Phoenix Gold RSD 65cs 6.5" Drivers, Infinity Tweets, Pioneer 305DVC 12", PPI Sedona 630IX, Alpine MRP-M500

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                    • #11
                      Thanks, that sounds about right. I am thinking it's V*A = W, right? so 12V * 15A = 180, the M2-ATX is 160W, so that sounds like a fair rating. So I'm only drawing about 80 W, so my calculation of 6.66 A would be a correct average. I've also got the 3A max on my USB hub, plus a small amount (not sure on the exact rating) for my LCD. That's only about 10A, so I am pretty sure I am not going to have any problems with a 20A fuse. If it turns out I do, then I guess... I'll just go to radioshack and pick up some 30A fuses. Not so hard!

                      Now, for my P4-P4 cable, I scrapped some powersupplies because I didn't feel like waiting around for one to be shipped. It's a one to one deal I assume as far as pin correspondence?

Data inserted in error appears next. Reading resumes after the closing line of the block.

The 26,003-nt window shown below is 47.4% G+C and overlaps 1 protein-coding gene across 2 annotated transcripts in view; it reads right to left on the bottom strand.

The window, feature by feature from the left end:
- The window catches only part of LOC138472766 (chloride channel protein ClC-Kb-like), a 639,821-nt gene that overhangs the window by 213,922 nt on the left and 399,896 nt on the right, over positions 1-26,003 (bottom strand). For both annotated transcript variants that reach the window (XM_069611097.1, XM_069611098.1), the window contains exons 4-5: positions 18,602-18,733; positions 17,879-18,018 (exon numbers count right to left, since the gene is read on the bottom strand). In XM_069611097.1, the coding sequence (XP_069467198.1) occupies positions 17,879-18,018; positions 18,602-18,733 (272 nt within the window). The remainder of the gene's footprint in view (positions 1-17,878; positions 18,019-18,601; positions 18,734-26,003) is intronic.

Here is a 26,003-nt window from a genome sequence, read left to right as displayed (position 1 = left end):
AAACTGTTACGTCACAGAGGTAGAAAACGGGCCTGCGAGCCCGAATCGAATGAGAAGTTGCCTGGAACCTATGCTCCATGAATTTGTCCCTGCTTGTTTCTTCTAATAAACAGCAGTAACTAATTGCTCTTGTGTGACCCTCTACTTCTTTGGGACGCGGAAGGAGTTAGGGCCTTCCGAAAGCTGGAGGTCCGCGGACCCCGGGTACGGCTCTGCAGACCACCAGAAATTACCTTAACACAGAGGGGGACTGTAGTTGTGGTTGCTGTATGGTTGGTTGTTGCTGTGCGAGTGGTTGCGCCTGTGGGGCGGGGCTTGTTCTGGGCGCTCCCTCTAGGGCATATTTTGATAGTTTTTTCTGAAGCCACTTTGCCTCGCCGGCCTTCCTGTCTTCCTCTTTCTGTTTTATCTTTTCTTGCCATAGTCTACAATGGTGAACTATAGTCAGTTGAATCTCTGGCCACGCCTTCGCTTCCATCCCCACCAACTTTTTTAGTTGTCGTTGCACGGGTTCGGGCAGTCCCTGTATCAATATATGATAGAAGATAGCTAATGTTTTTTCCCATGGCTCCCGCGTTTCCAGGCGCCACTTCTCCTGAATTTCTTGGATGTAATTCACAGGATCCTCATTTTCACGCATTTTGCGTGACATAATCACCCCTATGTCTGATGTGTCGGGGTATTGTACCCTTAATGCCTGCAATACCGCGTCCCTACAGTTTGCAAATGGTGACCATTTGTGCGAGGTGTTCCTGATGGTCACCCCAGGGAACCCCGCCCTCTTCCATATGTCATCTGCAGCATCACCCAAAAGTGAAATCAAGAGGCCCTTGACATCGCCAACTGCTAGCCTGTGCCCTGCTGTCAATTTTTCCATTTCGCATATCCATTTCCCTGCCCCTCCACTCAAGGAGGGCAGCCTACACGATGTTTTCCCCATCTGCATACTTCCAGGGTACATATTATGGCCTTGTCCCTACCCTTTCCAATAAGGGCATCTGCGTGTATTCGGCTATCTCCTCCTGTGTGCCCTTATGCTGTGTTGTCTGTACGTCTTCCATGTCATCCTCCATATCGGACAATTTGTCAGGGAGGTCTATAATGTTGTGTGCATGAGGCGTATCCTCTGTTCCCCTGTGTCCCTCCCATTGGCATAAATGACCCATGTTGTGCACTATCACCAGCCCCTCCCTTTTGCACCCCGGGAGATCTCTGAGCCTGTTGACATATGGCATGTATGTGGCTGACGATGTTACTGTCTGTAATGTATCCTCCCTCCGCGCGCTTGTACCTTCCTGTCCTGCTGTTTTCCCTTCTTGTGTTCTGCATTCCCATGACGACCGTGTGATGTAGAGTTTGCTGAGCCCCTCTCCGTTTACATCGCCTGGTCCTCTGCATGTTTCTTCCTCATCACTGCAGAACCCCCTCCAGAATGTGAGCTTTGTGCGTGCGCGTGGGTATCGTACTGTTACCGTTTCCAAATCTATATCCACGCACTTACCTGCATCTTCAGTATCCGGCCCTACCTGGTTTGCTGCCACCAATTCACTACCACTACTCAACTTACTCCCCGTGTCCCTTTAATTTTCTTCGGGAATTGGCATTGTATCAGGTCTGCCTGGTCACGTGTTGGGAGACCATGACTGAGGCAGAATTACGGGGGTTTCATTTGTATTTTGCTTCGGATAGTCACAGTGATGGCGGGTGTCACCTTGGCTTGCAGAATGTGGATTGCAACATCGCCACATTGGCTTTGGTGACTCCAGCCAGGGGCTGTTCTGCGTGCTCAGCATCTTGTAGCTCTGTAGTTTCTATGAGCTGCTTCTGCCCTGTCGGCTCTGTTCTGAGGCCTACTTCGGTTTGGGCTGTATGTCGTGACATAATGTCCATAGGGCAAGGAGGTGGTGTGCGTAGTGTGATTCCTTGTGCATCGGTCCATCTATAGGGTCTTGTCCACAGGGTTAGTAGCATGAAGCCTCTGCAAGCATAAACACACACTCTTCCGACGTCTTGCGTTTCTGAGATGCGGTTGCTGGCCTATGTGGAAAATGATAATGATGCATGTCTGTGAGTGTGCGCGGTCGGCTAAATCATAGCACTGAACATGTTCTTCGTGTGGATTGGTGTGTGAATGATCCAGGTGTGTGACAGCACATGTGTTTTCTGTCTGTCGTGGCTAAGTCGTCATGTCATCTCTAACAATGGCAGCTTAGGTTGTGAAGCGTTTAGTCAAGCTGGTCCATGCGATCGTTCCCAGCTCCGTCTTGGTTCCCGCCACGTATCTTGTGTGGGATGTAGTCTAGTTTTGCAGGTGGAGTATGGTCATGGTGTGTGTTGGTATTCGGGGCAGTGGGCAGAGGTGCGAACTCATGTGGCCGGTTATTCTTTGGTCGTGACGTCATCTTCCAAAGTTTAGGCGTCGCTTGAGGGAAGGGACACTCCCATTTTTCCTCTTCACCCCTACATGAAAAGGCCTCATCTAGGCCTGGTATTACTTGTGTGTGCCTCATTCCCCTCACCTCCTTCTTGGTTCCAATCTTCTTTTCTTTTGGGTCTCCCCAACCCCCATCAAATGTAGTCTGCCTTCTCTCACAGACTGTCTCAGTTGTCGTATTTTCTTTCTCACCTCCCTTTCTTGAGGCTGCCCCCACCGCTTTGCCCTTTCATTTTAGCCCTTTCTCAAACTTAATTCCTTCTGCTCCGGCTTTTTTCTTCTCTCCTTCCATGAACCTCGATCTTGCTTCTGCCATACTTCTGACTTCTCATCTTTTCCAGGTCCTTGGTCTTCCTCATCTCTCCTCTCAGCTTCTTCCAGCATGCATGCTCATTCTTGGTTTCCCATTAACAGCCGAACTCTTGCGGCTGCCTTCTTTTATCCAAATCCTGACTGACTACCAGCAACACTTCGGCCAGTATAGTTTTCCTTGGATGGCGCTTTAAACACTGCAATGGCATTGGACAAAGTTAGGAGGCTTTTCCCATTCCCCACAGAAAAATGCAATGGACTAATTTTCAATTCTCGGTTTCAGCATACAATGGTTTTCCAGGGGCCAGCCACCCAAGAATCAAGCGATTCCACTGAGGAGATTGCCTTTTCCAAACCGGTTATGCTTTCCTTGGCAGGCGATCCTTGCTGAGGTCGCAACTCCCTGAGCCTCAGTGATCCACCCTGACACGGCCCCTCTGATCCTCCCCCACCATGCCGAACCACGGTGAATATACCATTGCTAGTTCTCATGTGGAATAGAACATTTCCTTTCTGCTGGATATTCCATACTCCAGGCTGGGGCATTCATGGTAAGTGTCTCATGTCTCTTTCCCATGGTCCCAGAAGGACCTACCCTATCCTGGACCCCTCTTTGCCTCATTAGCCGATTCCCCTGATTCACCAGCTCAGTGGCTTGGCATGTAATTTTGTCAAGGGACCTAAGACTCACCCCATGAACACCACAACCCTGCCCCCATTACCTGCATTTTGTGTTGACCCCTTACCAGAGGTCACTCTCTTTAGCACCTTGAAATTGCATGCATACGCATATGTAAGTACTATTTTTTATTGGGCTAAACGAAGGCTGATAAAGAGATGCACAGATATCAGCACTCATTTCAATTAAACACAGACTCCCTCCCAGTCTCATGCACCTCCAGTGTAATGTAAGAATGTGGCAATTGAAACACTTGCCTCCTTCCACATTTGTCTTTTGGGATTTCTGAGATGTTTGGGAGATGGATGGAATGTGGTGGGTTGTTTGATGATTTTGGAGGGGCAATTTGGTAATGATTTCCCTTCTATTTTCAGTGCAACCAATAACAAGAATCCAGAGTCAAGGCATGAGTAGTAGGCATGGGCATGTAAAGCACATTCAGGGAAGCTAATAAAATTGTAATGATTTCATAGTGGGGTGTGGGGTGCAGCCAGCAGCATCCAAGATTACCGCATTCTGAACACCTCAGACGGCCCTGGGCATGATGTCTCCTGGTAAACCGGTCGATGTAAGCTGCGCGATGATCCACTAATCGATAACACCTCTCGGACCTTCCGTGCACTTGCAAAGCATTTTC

Comment


                      • #12
                        Originally posted by SkaLou View Post
                        Now, for my P4-P4 cable, I scrapped some powersupplies because I didn't feel like waiting around for one to be shipped. It's a one to one deal I assume as far as pin correspondence?
                        Yup.
                        Have you looked in the FAQ yet?
                        How about the Wiki?



                        Under normal circumstances, a signature would go here.

                        Comment


                        • #13
                          I maybe wrong but I think you should decide on the wire size based on the total amount of wattage that is going to be drawn over the line that you have for your PS and whatever else is running on it. Then divide that number by the amount of volts 12. This will give you the amount of amps you will be using and then you can look up on a chart the wire size you should be using and the fuse that goes with that wire size.